Comedian Sean Patton in Durango, one night only

by Anya Jaremko-Greenwold

Sean Patton’s brand of stand-up is story-centric, filled with lengthy and complicated tales eventually weaving themselves into something absurdly hilarious. He has performed on “Late Night with Jimmy Fallon,” Conan, @midnight, Comedy Central’s “The Half Hour,” “The Meltdown,” “This Is Not Happening” and more. Daniel Korman, founder of Durango’s Laugh Therapy, has invited Patton to perform this Thursday, Nov. 3 at the Irish Embassy. We spoke with Patton about why he won’t talk politics in his act, the reason you should never take a comedy class and how human flaws unite us.

Do you ever research the demographics in places you’ll be performing and adjust your jokes accordingly? Like if you’re going to a conservative town, you won’t make jokes about abortion?I used to really adjust. Even to this day, to a very slight fraction I may. But for the most part, no. Any kind of art form, if you take it seriously, you can’t please everyone. It’s impossible; there’s no point in trying. People think, ‘Well, it’s comedy, you should be able to make anyone laugh.’ But I don’t agree with that. Some people are just not going to see things your way, and taking something I think is hilarious, and that people like me think is hilarious, then trying to reshape it to make someone who just doesn’t agree with it think it’s hilarious, isn’t going to make for a very good product. I tend to avoid things like politics anyway. Everyone else is already doing that. We all know Trump’s an idiot, Hillary’s a thief, blah blah blah. We get it. I feel like if you’ve watched me perform, you can figure out where I stand. I consider myself left-leaning, but I feel like the subjects I do approach onstage, I approach not from a leftist point of view, but from a human point of view. This is how I feel about women as a man who respects women. This is how I feel about minorities as a man who respects minorities. I’m not trying to force an agenda or tell you how stupid you are if you’re a card-carrying member of the NRA.

Are there any subjects that are off limits for you, joke-wise? Truth be told, there’s a lot of subjects that I find just boring. I tend to not talk about the pros and cons of dating, because that shit’s boring to me. I’m not like this 6-foot 3-inch sculpted-out-of marble Greek god – I’m a short, pudgy, bearded guy – but I’ve never found dating to be that difficult or that bizarre of a thing. A lot of my colleagues go onstage and talk about dating like it’s cracking some sort of [effing] omega code. For the most part, I try and find topics that feel real to me, that inspire me. I like to feel at all times that I’m saying something because I believe it’s funny, not because I believe the audience will think it’s funny.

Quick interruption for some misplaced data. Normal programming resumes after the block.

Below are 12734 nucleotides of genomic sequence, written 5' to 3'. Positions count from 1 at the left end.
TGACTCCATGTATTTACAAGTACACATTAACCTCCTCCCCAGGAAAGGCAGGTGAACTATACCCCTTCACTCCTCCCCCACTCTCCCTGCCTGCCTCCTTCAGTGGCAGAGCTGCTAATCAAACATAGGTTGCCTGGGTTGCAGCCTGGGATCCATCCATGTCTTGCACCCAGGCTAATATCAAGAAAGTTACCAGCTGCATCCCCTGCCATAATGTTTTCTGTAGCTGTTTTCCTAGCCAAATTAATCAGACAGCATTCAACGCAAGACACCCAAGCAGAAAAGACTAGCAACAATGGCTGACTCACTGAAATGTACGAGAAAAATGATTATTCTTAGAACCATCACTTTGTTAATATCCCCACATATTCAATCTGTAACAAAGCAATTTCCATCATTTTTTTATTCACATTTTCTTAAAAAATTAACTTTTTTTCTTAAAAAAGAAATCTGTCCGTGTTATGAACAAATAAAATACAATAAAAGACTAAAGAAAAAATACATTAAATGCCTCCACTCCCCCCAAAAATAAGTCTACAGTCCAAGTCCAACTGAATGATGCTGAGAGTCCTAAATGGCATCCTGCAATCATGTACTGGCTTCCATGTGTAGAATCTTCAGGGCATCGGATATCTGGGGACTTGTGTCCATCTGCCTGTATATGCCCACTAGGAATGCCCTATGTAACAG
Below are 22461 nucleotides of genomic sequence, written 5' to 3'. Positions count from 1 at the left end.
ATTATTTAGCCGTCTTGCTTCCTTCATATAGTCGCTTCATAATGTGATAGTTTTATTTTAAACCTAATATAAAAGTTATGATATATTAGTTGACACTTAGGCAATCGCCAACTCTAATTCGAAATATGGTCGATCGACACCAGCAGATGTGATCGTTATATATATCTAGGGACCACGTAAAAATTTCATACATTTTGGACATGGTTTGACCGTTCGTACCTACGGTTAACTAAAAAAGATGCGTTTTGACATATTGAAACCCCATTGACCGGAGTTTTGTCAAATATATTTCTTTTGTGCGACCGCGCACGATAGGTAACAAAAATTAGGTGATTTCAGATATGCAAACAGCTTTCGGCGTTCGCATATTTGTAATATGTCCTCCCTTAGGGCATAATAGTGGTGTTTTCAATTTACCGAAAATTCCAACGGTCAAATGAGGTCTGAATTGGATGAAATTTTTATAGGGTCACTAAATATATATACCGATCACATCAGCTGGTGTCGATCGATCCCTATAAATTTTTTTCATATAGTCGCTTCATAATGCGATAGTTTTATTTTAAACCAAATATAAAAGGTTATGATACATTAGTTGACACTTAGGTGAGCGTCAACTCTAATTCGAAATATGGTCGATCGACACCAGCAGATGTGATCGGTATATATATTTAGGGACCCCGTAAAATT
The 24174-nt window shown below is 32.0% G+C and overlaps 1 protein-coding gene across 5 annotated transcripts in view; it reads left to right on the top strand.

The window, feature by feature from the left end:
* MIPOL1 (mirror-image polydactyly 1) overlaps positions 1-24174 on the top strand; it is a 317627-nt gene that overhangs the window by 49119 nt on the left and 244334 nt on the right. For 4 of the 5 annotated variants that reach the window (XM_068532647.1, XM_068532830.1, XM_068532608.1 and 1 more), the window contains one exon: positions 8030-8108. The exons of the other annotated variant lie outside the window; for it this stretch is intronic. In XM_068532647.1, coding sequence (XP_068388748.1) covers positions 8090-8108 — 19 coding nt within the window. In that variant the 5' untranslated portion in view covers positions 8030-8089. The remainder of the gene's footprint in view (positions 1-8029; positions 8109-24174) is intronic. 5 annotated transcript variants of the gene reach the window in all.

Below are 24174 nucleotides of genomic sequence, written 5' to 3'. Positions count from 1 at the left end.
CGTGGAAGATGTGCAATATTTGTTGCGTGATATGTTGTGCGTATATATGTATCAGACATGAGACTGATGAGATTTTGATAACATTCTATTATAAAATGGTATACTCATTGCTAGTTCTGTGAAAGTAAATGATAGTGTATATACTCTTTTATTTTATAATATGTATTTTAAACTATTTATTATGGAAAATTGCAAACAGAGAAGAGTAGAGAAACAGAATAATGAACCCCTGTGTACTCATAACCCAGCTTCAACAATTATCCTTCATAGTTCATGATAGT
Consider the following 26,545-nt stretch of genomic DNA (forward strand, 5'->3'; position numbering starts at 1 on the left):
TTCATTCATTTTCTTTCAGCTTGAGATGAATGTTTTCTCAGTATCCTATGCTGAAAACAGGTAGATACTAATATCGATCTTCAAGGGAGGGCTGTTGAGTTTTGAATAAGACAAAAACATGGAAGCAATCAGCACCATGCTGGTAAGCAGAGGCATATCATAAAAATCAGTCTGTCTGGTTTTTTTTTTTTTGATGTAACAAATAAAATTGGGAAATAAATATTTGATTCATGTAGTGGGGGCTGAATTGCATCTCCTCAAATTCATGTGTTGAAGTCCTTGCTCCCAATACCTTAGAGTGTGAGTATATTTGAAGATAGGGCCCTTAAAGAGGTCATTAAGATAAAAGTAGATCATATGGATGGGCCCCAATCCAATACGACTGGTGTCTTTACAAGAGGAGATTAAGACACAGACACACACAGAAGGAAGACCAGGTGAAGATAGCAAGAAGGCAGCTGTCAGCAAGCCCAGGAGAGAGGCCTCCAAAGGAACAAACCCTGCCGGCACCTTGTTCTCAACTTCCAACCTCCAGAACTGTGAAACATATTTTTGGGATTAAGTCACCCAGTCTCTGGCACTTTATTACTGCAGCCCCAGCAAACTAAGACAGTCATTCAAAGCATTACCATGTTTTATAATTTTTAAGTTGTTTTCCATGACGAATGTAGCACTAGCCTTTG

You’ve spoken openly about living with OCD. What about the cliché that comedians are sadder or more prone to anxiety and depression than the average person? Is there any truth to that, or are comedians just more open to admitting that stuff?I think comedians are definitely more open as people, their willingness to share these dark personal secrets. That’s like my tagline, or if I had to sum it up: I’m all about exposing the beauty of human flaw. We all have it, it’s the one thing that unites the entire human race – we’re all flawed in some way. For generations, men and especially women are taught to ignore it, pretend like you’re not flawed, don’t be open about it, don’t talk about farting, don’t mention you have a drinking problem, don’t publicly discuss this disgusting thing you did. But we all do those things, so instead of ignoring it and making people feel isolated and alone … Just talk about it, get it out there. I think that’s the only negative side effect of creativity; if you’re a creative human being, it often comes with a side effect of anxiety or OCD or depression. It’s your brain basically being creative in negative ways. As comics, what we spend our life doing, trying to make strangers happy, does come at a price.

Any advice for comedians just starting out?Understand that if you haven’t started yet, it’s far more difficult than you even think it is right now. It’s so hard. I think about ballet dancers, like yeah, that’s physically difficult, I couldn’t do it. But I still think being funny is harder. It’s such a specific thing, and it cannot be taught. So do not take comedy classes! They are a hoax and a ripoff. I know that statement will probably piss off a lot of people who take comedy classes. Well, [eff] you for teaching comedy classes. It’s comedians who were never that good who need to make some money. Everything you need to learn about stand-up, you will learn in a far more pure, organic, real way by simply doing it. Allow it to be hard. Don’t get on stage and think you’re going to be famous in a year or five years. Yeah, it happens from time to time, people get plucked. But don’t try and be that person. Do it because you love it, and strap in. It’s a long ride.

— Anya Jaremko-Greenwold This interview has been edited for space and clarity.


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